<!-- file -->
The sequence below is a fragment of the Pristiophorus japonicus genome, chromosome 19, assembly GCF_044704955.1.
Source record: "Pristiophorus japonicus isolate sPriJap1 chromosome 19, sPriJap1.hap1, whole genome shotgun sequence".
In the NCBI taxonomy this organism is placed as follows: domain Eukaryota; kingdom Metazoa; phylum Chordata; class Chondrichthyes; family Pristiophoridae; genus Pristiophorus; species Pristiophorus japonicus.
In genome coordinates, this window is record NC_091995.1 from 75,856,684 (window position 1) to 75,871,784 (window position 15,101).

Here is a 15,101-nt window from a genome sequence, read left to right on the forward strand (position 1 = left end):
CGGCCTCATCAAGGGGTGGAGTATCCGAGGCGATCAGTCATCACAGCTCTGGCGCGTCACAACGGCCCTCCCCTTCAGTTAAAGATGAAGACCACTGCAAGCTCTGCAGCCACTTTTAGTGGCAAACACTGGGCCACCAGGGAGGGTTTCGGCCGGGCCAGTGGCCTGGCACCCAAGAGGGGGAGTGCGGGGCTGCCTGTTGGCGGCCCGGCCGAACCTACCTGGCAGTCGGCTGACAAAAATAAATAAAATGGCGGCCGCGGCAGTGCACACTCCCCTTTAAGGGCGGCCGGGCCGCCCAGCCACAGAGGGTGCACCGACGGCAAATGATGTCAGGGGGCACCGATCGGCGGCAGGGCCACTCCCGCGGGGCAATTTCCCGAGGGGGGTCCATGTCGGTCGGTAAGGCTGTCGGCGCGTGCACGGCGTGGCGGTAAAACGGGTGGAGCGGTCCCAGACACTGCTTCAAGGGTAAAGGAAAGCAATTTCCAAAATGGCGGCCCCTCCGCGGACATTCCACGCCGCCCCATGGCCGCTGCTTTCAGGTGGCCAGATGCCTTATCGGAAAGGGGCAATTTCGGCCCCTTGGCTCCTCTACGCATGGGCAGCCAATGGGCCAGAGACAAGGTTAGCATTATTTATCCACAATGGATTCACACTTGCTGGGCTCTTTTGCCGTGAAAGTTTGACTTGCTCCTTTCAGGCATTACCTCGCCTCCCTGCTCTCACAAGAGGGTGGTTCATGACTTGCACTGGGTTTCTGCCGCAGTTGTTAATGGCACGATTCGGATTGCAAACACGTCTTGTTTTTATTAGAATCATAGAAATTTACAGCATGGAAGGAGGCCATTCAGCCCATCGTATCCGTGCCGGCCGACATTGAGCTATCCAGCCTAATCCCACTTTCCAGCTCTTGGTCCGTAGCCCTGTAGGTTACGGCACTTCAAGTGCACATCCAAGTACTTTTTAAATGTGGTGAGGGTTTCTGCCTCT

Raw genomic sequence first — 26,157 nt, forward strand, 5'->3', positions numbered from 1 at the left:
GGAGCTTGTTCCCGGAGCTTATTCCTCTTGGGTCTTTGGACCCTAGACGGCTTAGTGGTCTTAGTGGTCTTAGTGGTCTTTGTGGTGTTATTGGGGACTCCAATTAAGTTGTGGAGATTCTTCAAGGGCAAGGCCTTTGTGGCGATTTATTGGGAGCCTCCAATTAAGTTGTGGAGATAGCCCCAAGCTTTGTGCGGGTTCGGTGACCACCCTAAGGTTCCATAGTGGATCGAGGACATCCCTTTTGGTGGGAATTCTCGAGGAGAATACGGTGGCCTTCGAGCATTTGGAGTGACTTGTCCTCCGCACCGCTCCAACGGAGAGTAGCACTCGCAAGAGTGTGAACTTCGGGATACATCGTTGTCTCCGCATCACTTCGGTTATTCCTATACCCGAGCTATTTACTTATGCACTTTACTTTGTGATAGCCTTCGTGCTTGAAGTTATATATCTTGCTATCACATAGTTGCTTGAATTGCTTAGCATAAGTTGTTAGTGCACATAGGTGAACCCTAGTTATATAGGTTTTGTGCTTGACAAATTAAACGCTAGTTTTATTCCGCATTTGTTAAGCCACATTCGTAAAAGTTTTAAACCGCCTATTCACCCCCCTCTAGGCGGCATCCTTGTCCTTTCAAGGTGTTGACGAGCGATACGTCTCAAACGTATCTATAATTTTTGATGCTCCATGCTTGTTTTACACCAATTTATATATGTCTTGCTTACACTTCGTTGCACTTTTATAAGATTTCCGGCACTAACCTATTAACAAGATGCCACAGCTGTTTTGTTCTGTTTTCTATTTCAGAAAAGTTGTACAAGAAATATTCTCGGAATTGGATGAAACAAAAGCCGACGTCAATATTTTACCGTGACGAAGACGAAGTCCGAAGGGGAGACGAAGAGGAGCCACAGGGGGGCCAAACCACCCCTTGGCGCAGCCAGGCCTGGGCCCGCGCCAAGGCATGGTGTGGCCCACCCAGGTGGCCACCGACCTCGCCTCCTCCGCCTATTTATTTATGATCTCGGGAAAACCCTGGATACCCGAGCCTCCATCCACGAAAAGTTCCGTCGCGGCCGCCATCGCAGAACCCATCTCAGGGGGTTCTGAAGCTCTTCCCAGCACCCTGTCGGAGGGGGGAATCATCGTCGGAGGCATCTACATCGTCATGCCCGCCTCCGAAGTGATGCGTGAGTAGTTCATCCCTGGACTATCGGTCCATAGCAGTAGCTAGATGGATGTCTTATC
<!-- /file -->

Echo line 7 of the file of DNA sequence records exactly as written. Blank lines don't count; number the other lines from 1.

Raw genomic sequence first — 26,157 nt, forward strand, 5'->3', positions numbered from 1 at the left: